When everybody is out to get you, paranoia is just good thinking!

  23. #23

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    I had poor luck with the Hydromax nimhs. As GB said they are only good for about one season. One thing I noticed is that the self discharge rate seemed to increase dramatically after that first year. I had better luck with the Duratrax Nimhs at about half the price.
    I think also these Nimhs set on the shelf for an extended period of time before they are sold since not many people are using them so they are already on a downhill slide.
    I am now out of the Nimh business and have switched to Life batteries. You can charge them fast and if you don't get to fly for some reason they will be ready for use tomorrow, or next week, or even next month. They really hold their charge.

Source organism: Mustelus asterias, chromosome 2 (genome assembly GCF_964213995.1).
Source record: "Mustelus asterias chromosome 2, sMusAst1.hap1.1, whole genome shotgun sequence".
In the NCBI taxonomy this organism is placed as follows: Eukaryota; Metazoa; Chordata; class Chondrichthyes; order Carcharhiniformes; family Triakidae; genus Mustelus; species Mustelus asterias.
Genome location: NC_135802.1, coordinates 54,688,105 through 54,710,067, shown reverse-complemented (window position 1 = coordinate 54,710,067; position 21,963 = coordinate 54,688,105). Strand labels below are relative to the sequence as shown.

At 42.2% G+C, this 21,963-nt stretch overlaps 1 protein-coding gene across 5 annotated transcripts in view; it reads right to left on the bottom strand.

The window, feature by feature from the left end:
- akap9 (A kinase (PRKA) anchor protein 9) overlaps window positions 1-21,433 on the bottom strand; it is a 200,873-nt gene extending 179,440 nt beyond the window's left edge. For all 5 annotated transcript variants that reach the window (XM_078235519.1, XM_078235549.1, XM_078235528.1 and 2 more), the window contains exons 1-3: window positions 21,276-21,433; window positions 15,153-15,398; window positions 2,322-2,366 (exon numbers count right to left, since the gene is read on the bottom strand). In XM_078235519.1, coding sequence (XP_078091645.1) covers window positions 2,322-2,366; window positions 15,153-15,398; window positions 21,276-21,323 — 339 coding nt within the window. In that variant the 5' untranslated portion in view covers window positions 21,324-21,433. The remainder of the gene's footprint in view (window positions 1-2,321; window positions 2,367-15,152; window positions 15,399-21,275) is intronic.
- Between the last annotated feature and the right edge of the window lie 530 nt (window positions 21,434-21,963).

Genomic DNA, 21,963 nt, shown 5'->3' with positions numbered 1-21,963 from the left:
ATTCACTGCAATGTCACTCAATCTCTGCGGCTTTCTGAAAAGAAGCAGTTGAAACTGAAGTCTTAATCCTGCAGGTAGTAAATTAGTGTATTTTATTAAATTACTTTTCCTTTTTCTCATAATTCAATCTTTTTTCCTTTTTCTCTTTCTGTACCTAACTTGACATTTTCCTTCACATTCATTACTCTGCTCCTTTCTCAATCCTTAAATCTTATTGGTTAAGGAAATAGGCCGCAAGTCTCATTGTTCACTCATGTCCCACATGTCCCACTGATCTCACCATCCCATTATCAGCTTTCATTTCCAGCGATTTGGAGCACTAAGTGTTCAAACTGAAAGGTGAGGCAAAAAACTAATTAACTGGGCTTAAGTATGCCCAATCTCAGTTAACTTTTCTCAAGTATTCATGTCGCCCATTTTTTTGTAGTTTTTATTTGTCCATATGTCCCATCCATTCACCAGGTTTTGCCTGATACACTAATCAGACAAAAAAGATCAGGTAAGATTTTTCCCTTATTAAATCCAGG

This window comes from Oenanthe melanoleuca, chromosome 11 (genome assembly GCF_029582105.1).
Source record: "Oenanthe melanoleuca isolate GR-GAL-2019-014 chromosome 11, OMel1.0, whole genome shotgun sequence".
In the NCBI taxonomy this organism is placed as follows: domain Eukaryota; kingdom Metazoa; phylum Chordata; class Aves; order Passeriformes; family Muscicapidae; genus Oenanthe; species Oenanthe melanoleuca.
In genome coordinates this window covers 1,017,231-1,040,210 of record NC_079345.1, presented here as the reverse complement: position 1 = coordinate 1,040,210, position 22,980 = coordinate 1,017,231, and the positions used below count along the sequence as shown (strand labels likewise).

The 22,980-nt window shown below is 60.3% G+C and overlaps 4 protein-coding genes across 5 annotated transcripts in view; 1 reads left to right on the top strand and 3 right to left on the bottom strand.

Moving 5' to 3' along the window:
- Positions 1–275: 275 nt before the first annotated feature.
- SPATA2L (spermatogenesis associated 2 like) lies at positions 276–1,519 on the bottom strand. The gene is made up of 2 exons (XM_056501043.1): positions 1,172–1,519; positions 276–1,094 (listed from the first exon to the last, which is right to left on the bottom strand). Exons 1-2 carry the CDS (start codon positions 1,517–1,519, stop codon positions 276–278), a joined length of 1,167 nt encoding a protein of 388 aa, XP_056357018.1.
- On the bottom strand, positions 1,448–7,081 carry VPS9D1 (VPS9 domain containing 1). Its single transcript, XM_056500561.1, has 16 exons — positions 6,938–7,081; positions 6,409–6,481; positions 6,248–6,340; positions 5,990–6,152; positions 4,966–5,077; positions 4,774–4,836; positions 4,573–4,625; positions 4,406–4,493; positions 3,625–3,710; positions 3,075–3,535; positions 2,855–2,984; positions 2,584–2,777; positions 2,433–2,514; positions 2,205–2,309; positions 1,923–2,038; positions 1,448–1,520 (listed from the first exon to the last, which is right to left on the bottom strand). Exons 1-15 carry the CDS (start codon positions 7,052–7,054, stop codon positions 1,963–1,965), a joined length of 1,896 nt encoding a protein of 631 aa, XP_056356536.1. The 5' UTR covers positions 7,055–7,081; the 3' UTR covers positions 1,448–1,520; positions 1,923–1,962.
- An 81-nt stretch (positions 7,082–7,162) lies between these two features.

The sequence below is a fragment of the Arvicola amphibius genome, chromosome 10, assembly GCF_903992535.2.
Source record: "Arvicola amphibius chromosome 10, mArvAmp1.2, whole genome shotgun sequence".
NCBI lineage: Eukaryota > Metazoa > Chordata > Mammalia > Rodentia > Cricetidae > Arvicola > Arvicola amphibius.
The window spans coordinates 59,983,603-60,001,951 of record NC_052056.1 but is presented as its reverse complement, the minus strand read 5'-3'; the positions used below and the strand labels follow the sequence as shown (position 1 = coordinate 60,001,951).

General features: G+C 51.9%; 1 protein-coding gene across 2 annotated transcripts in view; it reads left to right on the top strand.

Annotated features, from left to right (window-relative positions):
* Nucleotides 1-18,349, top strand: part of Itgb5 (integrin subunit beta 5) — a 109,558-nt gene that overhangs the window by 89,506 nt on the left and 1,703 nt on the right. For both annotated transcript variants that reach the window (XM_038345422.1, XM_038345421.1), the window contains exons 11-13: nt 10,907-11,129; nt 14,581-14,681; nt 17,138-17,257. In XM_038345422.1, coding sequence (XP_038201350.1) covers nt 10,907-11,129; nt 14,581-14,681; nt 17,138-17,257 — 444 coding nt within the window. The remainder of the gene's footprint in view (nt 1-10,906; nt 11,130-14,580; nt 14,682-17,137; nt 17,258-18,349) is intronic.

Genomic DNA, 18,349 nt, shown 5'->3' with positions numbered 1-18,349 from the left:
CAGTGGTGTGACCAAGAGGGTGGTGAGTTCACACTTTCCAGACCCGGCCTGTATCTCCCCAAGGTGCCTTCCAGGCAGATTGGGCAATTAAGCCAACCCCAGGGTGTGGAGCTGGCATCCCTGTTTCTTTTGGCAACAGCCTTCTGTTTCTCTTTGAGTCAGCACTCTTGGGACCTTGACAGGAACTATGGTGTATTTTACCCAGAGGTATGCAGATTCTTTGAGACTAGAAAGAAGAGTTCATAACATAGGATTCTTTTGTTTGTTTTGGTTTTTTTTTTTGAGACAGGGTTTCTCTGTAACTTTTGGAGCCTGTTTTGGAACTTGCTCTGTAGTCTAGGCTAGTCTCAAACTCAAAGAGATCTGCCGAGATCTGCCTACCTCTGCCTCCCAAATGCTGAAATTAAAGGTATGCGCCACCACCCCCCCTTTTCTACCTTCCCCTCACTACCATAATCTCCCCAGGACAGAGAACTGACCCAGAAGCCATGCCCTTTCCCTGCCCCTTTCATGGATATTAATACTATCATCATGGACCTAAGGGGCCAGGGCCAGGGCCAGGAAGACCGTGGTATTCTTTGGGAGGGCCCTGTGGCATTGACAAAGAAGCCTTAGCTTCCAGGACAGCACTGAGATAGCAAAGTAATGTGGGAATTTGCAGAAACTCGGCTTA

The Pamster
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  24. #24
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    I have used the 4.8V and 6.0V Hydrimax NimH for years with no issues ever. I charge them overnight in the plane with the wall charger from my old Futaba 7CAP radio. As long as I use them a few times each month they are fine but If they lay around unused for several months they will self discharge and die.

    I monitor the voltage before I leave for the field, before I fly, and maybe even after I fly.
    "Walk softly and carry an armored tank division I always say" - Col. Nathan R. Jessup

  25. #25

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    +1 on the LiFe batteries. They are well worth their money. One thing to watch out for is the extra voltage - receiver and servos need to be rated for this, or you might burn them up sooner or later.
    Most newer systems can handle the voltage, for everything else you can use a voltage regulator.

    Yeah, some people just hook it up and 'never had any problems', under high load conditions you might loose a plane, not worth the risk.